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National Women Physicians Day: 7 Black Medics in the US

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In the United States, female physicians account for 36% while their male counterparts represent 64%. However, the number of females enrolling and graduating in medical schools is increasing each year. Along the same line,  only  5.7% are black medics in the US. This is a low percentage keeping in mind black population in America is 12% of the total population.

The National Women Physicians Day is an annual celebration held on February 3rd to honor the achievements and contributions of women in the field of medicine. It’s a day to crown the many ways women have made a positive impact on healthcare, from groundbreaking research to providing compassionate care to patients. 

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7 Black Medics in the US

The reason why many black women are in the medical field is because they fought for inclusion and recognition. It wasn’t an easy ride. From facing discrimination and limited opportunities to sexism, black community has endured a lot yet didn’t hesitate in pioneering achievements. 

The first woman from the African-American community to graduate in medical college was Rebecca Lee Crumpler (1831-1895).

Here is a list of 7 black medics in the US who should be acknowledged as we celebrate this annual observance. They are just a small number from the countless female doctors now practicing in the US.

Rebecca Lee Crumpler

The Legacy of Rebecca Lee Crumpler. Video credit: Boston U Chobanian & Avedisian School of Medicine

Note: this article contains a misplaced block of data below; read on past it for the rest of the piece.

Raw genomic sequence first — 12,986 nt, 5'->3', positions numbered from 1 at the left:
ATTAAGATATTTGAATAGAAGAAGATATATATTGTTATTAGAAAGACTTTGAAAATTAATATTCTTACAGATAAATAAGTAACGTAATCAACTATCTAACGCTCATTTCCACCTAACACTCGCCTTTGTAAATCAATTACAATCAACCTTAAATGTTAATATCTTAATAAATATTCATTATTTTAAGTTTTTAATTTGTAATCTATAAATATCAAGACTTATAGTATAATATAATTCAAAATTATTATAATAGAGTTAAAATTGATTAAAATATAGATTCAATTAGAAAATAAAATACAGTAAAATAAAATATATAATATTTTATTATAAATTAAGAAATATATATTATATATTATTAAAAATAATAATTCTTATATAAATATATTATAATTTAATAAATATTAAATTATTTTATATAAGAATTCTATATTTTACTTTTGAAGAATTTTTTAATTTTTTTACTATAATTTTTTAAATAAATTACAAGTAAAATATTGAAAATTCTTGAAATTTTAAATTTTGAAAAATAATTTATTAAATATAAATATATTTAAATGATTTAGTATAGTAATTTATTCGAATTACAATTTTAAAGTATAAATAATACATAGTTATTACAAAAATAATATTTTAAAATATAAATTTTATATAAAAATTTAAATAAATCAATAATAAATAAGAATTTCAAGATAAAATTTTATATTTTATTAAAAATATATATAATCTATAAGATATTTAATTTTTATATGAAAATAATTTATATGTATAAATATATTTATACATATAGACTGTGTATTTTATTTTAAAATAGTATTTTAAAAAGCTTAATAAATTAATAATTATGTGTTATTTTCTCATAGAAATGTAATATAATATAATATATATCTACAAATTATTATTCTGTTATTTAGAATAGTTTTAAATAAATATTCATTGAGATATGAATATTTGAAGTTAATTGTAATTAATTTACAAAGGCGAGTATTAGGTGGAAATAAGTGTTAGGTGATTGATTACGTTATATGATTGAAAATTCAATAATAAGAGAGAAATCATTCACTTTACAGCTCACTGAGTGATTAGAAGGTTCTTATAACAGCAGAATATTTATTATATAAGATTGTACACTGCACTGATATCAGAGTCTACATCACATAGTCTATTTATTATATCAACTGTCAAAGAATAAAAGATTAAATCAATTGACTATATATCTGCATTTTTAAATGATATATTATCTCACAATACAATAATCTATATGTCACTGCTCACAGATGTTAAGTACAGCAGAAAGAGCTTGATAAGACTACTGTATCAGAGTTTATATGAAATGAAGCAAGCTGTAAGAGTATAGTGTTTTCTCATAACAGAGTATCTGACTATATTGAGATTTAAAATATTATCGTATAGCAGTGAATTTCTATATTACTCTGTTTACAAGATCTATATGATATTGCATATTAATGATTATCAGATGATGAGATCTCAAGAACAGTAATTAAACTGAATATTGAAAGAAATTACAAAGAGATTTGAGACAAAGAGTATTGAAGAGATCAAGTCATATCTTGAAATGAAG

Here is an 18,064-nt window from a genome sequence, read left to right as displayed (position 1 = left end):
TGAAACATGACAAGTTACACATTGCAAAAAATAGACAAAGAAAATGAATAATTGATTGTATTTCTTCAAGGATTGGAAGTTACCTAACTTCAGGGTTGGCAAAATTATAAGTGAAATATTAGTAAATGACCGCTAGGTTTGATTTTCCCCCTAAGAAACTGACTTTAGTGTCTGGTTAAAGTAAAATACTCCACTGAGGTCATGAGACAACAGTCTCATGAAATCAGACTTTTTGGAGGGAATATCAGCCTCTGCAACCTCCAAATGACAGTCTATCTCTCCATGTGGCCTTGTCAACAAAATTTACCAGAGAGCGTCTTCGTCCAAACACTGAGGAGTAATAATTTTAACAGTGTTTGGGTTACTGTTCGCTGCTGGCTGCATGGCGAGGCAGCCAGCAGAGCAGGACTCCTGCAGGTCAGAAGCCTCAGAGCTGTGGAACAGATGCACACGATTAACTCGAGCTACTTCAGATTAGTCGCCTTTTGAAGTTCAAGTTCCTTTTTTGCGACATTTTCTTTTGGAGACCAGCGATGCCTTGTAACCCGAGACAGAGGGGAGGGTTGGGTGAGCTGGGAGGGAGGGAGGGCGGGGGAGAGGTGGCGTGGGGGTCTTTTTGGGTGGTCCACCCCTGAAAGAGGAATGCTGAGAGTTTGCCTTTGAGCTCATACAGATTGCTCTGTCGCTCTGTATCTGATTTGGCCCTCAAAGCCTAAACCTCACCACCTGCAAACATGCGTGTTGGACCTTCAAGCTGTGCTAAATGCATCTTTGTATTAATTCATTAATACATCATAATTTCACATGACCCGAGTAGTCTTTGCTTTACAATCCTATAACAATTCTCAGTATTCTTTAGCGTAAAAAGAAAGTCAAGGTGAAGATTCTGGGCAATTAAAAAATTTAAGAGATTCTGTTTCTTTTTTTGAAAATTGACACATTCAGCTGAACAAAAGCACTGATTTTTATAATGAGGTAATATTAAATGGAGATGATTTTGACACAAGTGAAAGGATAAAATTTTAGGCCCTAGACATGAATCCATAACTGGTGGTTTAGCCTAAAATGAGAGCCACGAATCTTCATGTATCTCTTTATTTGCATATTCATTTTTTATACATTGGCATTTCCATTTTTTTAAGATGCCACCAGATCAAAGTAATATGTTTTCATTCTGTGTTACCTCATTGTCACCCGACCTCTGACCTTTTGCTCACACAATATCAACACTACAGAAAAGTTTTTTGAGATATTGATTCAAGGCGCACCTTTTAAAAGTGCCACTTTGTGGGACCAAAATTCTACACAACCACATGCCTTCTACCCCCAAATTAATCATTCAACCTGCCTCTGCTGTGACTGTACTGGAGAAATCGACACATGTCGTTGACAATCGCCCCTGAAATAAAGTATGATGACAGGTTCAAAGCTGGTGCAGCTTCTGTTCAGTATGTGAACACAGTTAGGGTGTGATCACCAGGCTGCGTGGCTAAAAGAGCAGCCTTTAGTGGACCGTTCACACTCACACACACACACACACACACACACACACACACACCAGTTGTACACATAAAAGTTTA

Rebecca Lee Crumpler, born Rebecca Davis in 1831, was a woman of many firsts in American history.  In 1864, she graduated from the New England Female Medical College, shattering barriers in a time when both racial and gender prejudice heavily restricted opportunities in medicine. 

Also, she published the book, “A Book of Medical Discourses,” becoming one of the first female physician authors in the 19th century and in the field of health care. Her key achievements were:

  • Pioneering community outreach
  • Focusing on Children and women’s health
  • Advocating for healthcare equity

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Jasmine Brown

Underrepresentation in science and medicine. Video credit: Mappd

Her childhood dream of seeing more and more children from marginalized communities study science and medicine propelled her to her success. Through the Rhodes Scholarship, 2018 recipient, she graduated with Merit from Oxford. This earned her an M.Phil in History of Science, Medicine, and Technology.

In 2023, she wrote a book, “Twice as Hard: The Stories of Black Women who Fought to Become Physicians, from the Civil War to the 21st Century.”

She’s realizing her dream by sharing information about black female doctors who came before her. She’s among the majority of physicians who are sharing knowledge through social media platforms such as Facebook and Twitter. Thus, giving hope to young black girls who think they can’t make it or are not good enough. 

Hers is a testament of the ongoing contributions of female physicians.

Helen Octavia Dickens, MD